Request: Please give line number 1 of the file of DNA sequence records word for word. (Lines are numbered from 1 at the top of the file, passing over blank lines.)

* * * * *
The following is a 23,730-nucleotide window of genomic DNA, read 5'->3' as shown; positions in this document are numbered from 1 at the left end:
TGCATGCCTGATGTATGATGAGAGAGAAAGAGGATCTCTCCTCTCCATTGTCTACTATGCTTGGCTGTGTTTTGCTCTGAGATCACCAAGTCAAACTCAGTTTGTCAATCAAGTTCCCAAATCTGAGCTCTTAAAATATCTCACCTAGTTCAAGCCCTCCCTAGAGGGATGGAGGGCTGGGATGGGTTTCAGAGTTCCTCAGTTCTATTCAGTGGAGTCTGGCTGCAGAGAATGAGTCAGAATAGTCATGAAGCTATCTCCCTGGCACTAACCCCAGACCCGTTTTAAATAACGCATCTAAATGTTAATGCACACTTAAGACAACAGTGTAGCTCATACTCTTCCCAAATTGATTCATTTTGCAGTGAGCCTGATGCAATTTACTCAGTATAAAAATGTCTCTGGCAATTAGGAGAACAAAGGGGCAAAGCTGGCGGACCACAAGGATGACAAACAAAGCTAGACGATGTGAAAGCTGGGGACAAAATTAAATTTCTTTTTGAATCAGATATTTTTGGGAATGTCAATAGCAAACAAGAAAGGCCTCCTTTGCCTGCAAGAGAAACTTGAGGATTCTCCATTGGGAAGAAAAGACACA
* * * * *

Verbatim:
The following is a 23,730-nucleotide window of genomic DNA, read 5'->3' as shown; positions in this document are numbered from 1 at the left end: